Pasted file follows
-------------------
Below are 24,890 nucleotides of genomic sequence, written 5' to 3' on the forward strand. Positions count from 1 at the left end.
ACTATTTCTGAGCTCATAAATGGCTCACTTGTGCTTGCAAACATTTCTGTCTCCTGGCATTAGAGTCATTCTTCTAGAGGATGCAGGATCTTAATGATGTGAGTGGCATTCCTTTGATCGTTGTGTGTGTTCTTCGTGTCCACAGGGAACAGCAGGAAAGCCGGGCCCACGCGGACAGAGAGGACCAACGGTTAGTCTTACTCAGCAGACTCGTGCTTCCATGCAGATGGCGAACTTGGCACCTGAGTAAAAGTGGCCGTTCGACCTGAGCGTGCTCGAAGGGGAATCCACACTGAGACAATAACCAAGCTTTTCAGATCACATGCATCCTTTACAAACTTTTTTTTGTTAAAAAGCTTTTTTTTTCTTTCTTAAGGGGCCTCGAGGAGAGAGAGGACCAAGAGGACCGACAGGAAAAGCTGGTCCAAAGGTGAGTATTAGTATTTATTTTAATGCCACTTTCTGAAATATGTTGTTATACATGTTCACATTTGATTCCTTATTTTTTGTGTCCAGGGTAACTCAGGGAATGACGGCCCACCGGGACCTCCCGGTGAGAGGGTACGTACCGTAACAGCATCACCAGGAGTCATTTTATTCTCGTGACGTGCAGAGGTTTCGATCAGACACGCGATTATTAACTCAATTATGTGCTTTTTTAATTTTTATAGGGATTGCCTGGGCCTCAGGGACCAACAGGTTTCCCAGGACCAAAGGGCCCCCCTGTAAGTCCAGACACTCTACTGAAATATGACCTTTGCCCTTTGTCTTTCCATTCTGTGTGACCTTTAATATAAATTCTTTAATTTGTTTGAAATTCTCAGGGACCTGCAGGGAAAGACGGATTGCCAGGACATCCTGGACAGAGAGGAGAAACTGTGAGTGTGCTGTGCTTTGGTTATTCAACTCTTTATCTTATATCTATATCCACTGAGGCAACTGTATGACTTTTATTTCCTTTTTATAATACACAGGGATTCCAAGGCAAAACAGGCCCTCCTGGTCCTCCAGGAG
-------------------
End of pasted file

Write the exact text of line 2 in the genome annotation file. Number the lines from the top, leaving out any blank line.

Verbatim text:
ACTATTTCTGAGCTCATAAATGGCTCACTTGTGCTTGCAAACATTTCTGTCTCCTGGCATTAGAGTCATTCTTCTAGAGGATGCAGGATCTTAATGATGTGAGTGGCATTCCTTTGATCGTTGTGTGTGTTCTTCGTGTCCACAGGGAACAGCAGGAAAGCCGGGCCCACGCGGACAGAGAGGACCAACGGTTAGTCTTACTCAGCAGACTCGTGCTTCCATGCAGATGGCGAACTTGGCACCTGAGTAAAAGTGGCCGTTCGACCTGAGCGTGCTCGAAGGGGAATCCACACTGAGACAATAACCAAGCTTTTCAGATCACATGCATCCTTTACAAACTTTTTTTTGTTAAAAAGCTTTTTTTTTCTTTCTTAAGGGGCCTCGAGGAGAGAGAGGACCAAGAGGACCGACAGGAAAAGCTGGTCCAAAGGTGAGTATTAGTATTTATTTTAATGCCACTTTCTGAAATATGTTGTTATACATGTTCACATTTGATTCCTTATTTTTTGTGTCCAGGGTAACTCAGGGAATGACGGCCCACCGGGACCTCCCGGTGAGAGGGTACGTACCGTAACAGCATCACCAGGAGTCATTTTATTCTCGTGACGTGCAGAGGTTTCGATCAGACACGCGATTATTAACTCAATTATGTGCTTTTTTAATTTTTATAGGGATTGCCTGGGCCTCAGGGACCAACAGGTTTCCCAGGACCAAAGGGCCCCCCTGTAAGTCCAGACACTCTACTGAAATATGACCTTTGCCCTTTGTCTTTCCATTCTGTGTGACCTTTAATATAAATTCTTTAATTTGTTTGAAATTCTCAGGGACCTGCAGGGAAAGACGGATTGCCAGGACATCCTGGACAGAGAGGAGAAACTGTGAGTGTGCTGTGCTTTGGTTATTCAACTCTTTATCTTATATCTATATCCACTGAGGCAACTGTATGACTTTTATTTCCTTTTTATAATACACAGGGATTCCAAGGCAAAACAGGCCCTCCTGGTCCTCCAGGAG